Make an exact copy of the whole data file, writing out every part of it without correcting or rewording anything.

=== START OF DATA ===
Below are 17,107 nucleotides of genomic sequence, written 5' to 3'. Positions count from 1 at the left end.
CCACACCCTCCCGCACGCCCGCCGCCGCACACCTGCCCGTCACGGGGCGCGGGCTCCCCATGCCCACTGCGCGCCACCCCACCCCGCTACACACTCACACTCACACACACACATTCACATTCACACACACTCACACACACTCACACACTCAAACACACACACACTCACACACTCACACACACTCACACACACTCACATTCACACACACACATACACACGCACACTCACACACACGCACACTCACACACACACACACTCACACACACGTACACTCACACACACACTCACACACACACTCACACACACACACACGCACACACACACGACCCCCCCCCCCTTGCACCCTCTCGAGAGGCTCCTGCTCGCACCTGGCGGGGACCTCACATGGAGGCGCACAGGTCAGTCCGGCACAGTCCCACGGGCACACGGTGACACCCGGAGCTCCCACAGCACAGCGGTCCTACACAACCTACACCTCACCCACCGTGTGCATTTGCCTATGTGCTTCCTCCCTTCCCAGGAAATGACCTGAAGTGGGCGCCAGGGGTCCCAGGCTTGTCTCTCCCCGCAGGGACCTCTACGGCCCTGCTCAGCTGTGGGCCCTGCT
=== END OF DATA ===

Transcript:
Below are 17,107 nucleotides of genomic sequence, written 5' to 3'. Positions count from 1 at the left end.
CCACACCCTCCCGCACGCCCGCCGCCGCACACCTGCCCGTCACGGGGCGCGGGCTCCCCATGCCCACTGCGCGCCACCCCACCCCGCTACACACTCACACTCACACACACACATTCACATTCACACACACTCACACACACTCACACACTCAAACACACACACACTCACACACTCACACACACTCACACACACTCACATTCACACACACACATACACACGCACACTCACACACACGCACACTCACACACACACACACTCACACACACGTACACTCACACACACACTCACACACACACTCACACACACACACACGCACACACACACGACCCCCCCCCCCTTGCACCCTCTCGAGAGGCTCCTGCTCGCACCTGGCGGGGACCTCACATGGAGGCGCACAGGTCAGTCCGGCACAGTCCCACGGGCACACGGTGACACCCGGAGCTCCCACAGCACAGCGGTCCTACACAACCTACACCTCACCCACCGTGTGCATTTGCCTATGTGCTTCCTCCCTTCCCAGGAAATGACCTGAAGTGGGCGCCAGGGGTCCCAGGCTTGTCTCTCCCCGCAGGGACCTCTACGGCCCTGCTCAGCTGTGGGCCCTGCT